A nation mourns. France's only rock star defects to the USA

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The Independent Online
For a nation already wallowing in a crisis of confidence and identity, no news could have been more exquisitely crushing.

Jean-Phillipe Smet wishes to be an American citizen.

Jean-Phillipe Who? Mr Smet is better known as Johnny Hallyday, Chevalier de la Legion d'Honneur, France's only contribution to the history of rock 'n' roll, a cultural icon to his countrymen (if no one else) for the past 38 years.

In an interview in yesterday's USA Today newspaper, Mr Hallyday, 53 going on 18, casually let it slip that he wanted to be an American. Nothing unusual about that, you might say. Mr Hallyday has been a wannabe American ever since he saw Elvis Presley on television in 1958. But, no, it is far worse than that. Johnny wants to become an American citizen. He is producing his first American record later this year, in English. He wants, finally, to make it in the land of his spiritual fore-fathers (Elvis, Buddy, Chuck etc).

Why, oh why, Johnny? "French people," he explained, "are very rude." Well, yes, everyone knows that. But what else? He wants to sing in front of American audiences. "It's my American dream," he said.

Mr Hallyday, who still has his shoulder-length blonde hair, already spends half the year in Miami on a 145ft yacht. He met his third wife, Laeticia, 21, in her father's nightclub in the American city two years ago.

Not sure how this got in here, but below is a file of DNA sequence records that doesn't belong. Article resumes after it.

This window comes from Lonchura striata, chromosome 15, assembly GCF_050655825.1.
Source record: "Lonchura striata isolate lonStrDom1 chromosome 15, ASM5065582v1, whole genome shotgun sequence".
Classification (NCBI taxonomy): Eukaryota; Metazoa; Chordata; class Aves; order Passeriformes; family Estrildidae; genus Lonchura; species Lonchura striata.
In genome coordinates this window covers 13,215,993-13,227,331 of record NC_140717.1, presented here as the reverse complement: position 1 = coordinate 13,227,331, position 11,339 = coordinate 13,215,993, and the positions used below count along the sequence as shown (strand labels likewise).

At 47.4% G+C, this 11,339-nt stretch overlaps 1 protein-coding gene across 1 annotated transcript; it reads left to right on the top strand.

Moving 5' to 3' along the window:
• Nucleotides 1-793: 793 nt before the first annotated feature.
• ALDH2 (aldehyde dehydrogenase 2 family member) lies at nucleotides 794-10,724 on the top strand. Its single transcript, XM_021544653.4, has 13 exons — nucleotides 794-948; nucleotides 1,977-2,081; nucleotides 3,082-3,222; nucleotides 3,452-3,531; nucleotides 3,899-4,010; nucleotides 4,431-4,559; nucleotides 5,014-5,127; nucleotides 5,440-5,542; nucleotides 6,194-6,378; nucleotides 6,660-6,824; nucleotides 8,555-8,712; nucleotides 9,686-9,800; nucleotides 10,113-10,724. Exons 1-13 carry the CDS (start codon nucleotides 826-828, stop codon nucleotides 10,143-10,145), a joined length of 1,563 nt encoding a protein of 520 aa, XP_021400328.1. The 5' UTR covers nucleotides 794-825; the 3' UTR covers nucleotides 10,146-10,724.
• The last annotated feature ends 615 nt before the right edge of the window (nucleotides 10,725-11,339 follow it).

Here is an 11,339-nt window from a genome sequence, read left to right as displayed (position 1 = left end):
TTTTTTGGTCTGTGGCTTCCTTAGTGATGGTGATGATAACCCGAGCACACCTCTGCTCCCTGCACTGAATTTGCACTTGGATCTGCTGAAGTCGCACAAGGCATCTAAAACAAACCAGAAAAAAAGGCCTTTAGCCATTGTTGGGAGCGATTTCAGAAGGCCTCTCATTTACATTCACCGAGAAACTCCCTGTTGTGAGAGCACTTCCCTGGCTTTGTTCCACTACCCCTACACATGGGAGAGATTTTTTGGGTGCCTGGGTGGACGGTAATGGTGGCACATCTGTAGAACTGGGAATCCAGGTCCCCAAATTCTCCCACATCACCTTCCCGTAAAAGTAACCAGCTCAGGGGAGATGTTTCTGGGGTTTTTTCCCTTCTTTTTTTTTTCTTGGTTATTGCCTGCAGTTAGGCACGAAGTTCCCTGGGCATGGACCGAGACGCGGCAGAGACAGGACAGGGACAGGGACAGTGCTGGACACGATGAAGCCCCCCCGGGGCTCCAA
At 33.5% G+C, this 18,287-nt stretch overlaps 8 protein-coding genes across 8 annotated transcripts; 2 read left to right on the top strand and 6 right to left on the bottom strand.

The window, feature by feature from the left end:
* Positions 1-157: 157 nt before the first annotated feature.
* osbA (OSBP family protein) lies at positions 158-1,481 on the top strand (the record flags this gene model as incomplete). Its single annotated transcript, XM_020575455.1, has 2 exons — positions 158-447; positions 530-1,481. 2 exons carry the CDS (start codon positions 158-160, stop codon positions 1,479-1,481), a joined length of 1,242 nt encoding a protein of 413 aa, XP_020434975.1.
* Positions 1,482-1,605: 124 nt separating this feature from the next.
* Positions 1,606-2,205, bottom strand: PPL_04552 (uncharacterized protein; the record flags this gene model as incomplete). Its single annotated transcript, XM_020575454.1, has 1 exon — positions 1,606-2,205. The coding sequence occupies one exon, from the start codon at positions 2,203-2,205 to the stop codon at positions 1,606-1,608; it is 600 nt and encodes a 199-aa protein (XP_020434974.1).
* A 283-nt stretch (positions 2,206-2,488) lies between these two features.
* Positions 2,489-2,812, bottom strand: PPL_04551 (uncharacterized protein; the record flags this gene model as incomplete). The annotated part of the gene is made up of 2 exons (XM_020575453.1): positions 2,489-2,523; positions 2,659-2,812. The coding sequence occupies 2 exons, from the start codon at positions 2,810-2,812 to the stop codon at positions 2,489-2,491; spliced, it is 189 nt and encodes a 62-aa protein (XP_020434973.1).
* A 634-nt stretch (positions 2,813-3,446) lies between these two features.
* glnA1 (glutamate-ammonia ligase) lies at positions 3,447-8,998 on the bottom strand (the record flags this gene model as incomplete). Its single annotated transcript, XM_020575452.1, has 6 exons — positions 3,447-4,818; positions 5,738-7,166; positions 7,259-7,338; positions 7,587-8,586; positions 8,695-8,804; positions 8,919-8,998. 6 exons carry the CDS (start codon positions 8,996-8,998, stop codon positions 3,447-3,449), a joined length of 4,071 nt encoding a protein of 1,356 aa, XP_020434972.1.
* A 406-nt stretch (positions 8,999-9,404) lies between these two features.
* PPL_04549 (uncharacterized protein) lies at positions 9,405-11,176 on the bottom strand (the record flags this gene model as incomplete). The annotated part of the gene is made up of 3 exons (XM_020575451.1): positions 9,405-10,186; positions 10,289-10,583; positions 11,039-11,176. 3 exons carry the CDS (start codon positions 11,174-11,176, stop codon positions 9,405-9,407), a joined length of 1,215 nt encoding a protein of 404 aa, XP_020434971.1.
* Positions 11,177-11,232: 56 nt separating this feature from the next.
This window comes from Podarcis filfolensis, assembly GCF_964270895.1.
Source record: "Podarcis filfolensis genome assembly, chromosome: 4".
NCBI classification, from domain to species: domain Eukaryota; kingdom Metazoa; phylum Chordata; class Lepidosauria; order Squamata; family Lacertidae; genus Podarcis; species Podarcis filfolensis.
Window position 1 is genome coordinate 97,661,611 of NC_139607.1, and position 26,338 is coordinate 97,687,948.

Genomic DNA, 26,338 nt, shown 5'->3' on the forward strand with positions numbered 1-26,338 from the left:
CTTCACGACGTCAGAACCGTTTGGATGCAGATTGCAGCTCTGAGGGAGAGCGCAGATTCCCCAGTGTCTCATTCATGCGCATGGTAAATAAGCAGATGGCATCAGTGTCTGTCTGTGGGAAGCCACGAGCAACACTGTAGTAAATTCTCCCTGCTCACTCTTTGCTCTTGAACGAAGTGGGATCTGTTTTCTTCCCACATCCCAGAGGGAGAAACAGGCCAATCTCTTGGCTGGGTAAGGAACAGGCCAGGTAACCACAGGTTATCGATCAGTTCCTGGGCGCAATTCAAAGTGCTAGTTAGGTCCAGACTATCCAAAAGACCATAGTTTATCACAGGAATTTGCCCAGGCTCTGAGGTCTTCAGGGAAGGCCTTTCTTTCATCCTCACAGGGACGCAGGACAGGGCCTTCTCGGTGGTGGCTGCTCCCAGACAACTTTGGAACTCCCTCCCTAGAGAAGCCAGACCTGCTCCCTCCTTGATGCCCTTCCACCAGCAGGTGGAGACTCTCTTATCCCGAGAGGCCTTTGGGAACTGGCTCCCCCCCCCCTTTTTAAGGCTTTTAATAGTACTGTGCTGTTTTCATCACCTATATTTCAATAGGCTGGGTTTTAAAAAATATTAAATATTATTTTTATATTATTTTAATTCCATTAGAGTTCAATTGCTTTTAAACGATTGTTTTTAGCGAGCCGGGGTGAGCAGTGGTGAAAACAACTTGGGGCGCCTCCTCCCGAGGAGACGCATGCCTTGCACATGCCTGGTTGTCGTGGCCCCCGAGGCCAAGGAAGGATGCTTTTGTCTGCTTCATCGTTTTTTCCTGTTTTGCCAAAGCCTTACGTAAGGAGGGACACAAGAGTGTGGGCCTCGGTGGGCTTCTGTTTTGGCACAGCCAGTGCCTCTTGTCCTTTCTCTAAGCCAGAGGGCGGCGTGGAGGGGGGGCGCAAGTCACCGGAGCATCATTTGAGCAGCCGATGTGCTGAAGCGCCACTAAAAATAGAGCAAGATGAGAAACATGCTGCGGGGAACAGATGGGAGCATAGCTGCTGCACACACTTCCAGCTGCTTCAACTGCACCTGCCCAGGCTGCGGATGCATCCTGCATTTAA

Did he not already perform in Las Vegas in November? Was that not an American audience? Not exactly. Nearly 8,000 French people paid $1,460 (pounds 880) to fly out and see him.

Then pourquoi, oh pourquoi is he abandoning such loyal fans? In France, he is a star - THE star - a man who caused teen riots when the Beatles were still in school, the performer of such classic numbers as "Joue pas de rock and roll pour moi", the main-stay of movies such as "D'ou viens tu, Johnny?"

"French movies are boring," he told the American newspaper. "I love American movies, because everything is in your face."

On the face of it, nothing could be more calculated to distress the French, already convinced (quite unreasonably) that their culture and nationhood are being drowned by globalism and Anglo-saxon culture.

But how French, in any case, is a man called Johnny, who performs Le Rock? Hardly at all, actually. He was born in Brussels in 1943. Johnny Hallyday is, in fact, a Belgian.

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